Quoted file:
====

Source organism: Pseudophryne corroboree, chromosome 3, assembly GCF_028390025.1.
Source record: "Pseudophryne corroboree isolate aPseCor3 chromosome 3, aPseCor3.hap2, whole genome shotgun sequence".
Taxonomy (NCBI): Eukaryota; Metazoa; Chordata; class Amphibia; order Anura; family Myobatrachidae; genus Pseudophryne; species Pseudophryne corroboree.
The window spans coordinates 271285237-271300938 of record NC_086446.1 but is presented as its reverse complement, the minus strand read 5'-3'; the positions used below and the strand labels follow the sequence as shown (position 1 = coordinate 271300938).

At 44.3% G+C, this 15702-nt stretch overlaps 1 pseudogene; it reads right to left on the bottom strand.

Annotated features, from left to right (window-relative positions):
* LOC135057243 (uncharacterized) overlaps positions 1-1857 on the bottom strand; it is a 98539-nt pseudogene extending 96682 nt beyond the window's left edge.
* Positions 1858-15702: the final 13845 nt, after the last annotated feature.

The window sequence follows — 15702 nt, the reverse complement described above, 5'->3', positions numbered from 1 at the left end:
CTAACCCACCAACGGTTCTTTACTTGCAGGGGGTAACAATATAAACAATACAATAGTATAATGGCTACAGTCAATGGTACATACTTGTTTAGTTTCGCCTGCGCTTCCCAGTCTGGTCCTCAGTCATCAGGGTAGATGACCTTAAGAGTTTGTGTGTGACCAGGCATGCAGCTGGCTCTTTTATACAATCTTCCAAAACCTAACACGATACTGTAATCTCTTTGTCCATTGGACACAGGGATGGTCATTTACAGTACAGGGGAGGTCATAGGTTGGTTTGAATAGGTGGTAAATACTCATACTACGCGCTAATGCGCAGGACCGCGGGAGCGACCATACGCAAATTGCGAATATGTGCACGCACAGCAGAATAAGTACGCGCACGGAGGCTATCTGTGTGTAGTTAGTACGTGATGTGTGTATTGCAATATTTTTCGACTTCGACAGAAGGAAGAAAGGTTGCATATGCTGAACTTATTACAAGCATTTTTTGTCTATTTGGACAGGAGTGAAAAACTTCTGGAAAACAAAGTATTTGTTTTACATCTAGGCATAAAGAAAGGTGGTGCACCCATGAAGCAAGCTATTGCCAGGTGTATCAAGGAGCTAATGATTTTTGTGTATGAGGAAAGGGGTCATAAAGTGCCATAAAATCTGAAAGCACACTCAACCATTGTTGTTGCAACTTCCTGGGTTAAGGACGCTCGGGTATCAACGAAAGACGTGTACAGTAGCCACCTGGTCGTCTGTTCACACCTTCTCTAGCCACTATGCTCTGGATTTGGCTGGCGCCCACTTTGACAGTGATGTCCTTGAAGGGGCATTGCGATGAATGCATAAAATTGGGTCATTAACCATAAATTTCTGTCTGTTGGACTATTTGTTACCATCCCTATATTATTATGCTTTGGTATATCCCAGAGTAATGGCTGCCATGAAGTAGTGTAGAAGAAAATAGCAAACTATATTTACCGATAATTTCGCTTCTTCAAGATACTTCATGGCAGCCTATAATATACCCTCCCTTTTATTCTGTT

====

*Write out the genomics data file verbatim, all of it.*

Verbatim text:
Source organism: Pseudophryne corroboree, chromosome 3, assembly GCF_028390025.1.
Source record: "Pseudophryne corroboree isolate aPseCor3 chromosome 3, aPseCor3.hap2, whole genome shotgun sequence".
Taxonomy (NCBI): Eukaryota; Metazoa; Chordata; class Amphibia; order Anura; family Myobatrachidae; genus Pseudophryne; species Pseudophryne corroboree.
The window spans coordinates 271285237-271300938 of record NC_086446.1 but is presented as its reverse complement, the minus strand read 5'-3'; the positions used below and the strand labels follow the sequence as shown (position 1 = coordinate 271300938).

At 44.3% G+C, this 15702-nt stretch overlaps 1 pseudogene; it reads right to left on the bottom strand.

Annotated features, from left to right (window-relative positions):
* LOC135057243 (uncharacterized) overlaps positions 1-1857 on the bottom strand; it is a 98539-nt pseudogene extending 96682 nt beyond the window's left edge.
* Positions 1858-15702: the final 13845 nt, after the last annotated feature.

The window sequence follows — 15702 nt, the reverse complement described above, 5'->3', positions numbered from 1 at the left end:
CTAACCCACCAACGGTTCTTTACTTGCAGGGGGTAACAATATAAACAATACAATAGTATAATGGCTACAGTCAATGGTACATACTTGTTTAGTTTCGCCTGCGCTTCCCAGTCTGGTCCTCAGTCATCAGGGTAGATGACCTTAAGAGTTTGTGTGTGACCAGGCATGCAGCTGGCTCTTTTATACAATCTTCCAAAACCTAACACGATACTGTAATCTCTTTGTCCATTGGACACAGGGATGGTCATTTACAGTACAGGGGAGGTCATAGGTTGGTTTGAATAGGTGGTAAATACTCATACTACGCGCTAATGCGCAGGACCGCGGGAGCGACCATACGCAAATTGCGAATATGTGCACGCACAGCAGAATAAGTACGCGCACGGAGGCTATCTGTGTGTAGTTAGTACGTGATGTGTGTATTGCAATATTTTTCGACTTCGACAGAAGGAAGAAAGGTTGCATATGCTGAACTTATTACAAGCATTTTTTGTCTATTTGGACAGGAGTGAAAAACTTCTGGAAAACAAAGTATTTGTTTTACATCTAGGCATAAAGAAAGGTGGTGCACCCATGAAGCAAGCTATTGCCAGGTGTATCAAGGAGCTAATGATTTTTGTGTATGAGGAAAGGGGTCATAAAGTGCCATAAAATCTGAAAGCACACTCAACCATTGTTGTTGCAACTTCCTGGGTTAAGGACGCTCGGGTATCAACGAAAGACGTGTACAGTAGCCACCTGGTCGTCTGTTCACACCTTCTCTAGCCACTATGCTCTGGATTTGGCTGGCGCCCACTTTGACAGTGATGTCCTTGAAGGGGCATTGCGATGAATGCATAAAATTGGGTCATTAACCATAAATTTCTGTCTGTTGGACTATTTGTTACCATCCCTATATTATTATGCTTTGGTATATCCCAGAGTAATGGCTGCCATGAAGTAGTGTAGAAGAAAATAGCAAACTATATTTACCGATAATTTCGCTTCTTCAAGATACTTCATGGCAGCCTATAATATACCCTCCCTTTTATTCTGTT